Semantic Versioning is a versioning scheme for using meaningful version numbers (that’s why it is called semantic versioning). Specifically, the meaning revolves around how API versions compare in terms of backwards-compatibility.
Semantic versioning makes no sense without a well-defined model of how an API can be extended and evolves over time. This needs to be part of the API design and documentation, and it needs to managed as one important aspect of the general API management approach. For this reason, there will be two follow-up pieces about “Managing API Versions” and “Designing APIs for Extensibility and Evolution,” but this one here focuses on the narrower topic of identifying versions with the semantic versioning scheme.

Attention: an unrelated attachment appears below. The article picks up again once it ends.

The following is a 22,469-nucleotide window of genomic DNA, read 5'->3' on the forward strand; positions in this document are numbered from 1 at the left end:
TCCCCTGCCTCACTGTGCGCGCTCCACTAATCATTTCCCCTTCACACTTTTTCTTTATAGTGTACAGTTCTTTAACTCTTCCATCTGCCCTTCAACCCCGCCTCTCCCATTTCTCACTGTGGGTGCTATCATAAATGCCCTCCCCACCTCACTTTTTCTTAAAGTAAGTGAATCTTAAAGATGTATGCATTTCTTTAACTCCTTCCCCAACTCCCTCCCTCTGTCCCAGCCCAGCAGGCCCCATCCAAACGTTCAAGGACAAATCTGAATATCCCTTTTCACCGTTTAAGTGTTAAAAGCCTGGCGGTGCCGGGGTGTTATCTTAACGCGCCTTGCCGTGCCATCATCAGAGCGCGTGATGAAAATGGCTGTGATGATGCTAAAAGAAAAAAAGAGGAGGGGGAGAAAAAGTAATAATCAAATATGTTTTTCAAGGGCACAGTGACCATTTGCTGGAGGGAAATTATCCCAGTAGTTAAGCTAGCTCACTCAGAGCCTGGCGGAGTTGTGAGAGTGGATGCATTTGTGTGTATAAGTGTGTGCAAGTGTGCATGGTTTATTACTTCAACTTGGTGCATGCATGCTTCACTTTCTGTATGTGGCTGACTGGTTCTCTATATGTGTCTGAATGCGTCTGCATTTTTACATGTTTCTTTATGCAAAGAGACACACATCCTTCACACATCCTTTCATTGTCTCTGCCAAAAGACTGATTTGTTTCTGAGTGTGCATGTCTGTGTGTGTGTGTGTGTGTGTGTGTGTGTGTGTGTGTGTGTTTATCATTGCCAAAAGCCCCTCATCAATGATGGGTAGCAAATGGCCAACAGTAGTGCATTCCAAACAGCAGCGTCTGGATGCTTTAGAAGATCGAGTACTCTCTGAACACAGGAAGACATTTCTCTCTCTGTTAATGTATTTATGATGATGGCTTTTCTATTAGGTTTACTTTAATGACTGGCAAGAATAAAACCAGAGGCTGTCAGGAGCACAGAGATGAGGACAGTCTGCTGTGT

Semantic versioning works by structuring each version identifier into three parts,
PATCH, and them putting these together using the familiar “
MAJOR.MINOR.PATCH” notation. Each of these parts is managed as a number and incremented according to the following rules:
PATCHis incremented for bug fixes, or other changes that do not change the behavior of the API.
MINORis incremented for backward-compatible changes of the API, meaning that existing consumers can safely ignore such a version change.
MAJORis incremented for breaking changes, i.e. for changes that are not within the backwards compatibility scope. Existing consumers have to adapt to the new API, very likely by adapting their code.
There are some additional features for identifying pre-release and build information, but for these (and all other details of the specification), please check out the semantic versioning specification.
If you want to learn more about semantic versioning, check out the video. It also discusses Hyrum’s law, which is an important pattern in the API space that should be taken into account for setting up API test environments.
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